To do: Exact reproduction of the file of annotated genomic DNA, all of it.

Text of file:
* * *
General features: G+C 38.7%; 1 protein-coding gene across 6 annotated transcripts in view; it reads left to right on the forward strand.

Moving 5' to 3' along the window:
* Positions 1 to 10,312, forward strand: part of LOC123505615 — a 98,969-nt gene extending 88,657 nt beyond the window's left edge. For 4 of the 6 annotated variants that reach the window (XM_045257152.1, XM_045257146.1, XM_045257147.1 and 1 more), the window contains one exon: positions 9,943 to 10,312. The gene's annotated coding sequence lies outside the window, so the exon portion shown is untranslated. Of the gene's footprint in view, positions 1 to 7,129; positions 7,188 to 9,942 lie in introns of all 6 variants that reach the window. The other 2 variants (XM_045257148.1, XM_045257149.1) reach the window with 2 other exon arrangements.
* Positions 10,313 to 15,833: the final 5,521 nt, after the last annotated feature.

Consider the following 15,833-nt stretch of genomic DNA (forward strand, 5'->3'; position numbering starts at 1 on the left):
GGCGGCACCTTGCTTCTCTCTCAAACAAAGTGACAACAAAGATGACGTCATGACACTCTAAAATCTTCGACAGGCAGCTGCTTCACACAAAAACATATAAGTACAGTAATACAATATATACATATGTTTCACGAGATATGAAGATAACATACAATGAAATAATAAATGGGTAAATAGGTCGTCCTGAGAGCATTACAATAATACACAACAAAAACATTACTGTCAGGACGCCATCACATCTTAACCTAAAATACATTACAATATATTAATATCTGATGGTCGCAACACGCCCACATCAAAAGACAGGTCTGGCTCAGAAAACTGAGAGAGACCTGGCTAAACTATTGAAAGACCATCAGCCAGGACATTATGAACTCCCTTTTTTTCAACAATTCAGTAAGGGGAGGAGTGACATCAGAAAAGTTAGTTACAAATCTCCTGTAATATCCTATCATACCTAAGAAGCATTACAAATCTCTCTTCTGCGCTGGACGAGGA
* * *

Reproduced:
General features: G+C 38.7%; 1 protein-coding gene across 6 annotated transcripts in view; it reads left to right on the forward strand.

Moving 5' to 3' along the window:
* Positions 1 to 10,312, forward strand: part of LOC123505615 — a 98,969-nt gene extending 88,657 nt beyond the window's left edge. For 4 of the 6 annotated variants that reach the window (XM_045257152.1, XM_045257146.1, XM_045257147.1 and 1 more), the window contains one exon: positions 9,943 to 10,312. The gene's annotated coding sequence lies outside the window, so the exon portion shown is untranslated. Of the gene's footprint in view, positions 1 to 7,129; positions 7,188 to 9,942 lie in introns of all 6 variants that reach the window. The other 2 variants (XM_045257148.1, XM_045257149.1) reach the window with 2 other exon arrangements.
* Positions 10,313 to 15,833: the final 5,521 nt, after the last annotated feature.

Consider the following 15,833-nt stretch of genomic DNA (forward strand, 5'->3'; position numbering starts at 1 on the left):
GGCGGCACCTTGCTTCTCTCTCAAACAAAGTGACAACAAAGATGACGTCATGACACTCTAAAATCTTCGACAGGCAGCTGCTTCACACAAAAACATATAAGTACAGTAATACAATATATACATATGTTTCACGAGATATGAAGATAACATACAATGAAATAATAAATGGGTAAATAGGTCGTCCTGAGAGCATTACAATAATACACAACAAAAACATTACTGTCAGGACGCCATCACATCTTAACCTAAAATACATTACAATATATTAATATCTGATGGTCGCAACACGCCCACATCAAAAGACAGGTCTGGCTCAGAAAACTGAGAGAGACCTGGCTAAACTATTGAAAGACCATCAGCCAGGACATTATGAACTCCCTTTTTTTCAACAATTCAGTAAGGGGAGGAGTGACATCAGAAAAGTTAGTTACAAATCTCCTGTAATATCCTATCATACCTAAGAAGCATTACAAATCTCTCTTCTGCGCTGGACGAGGA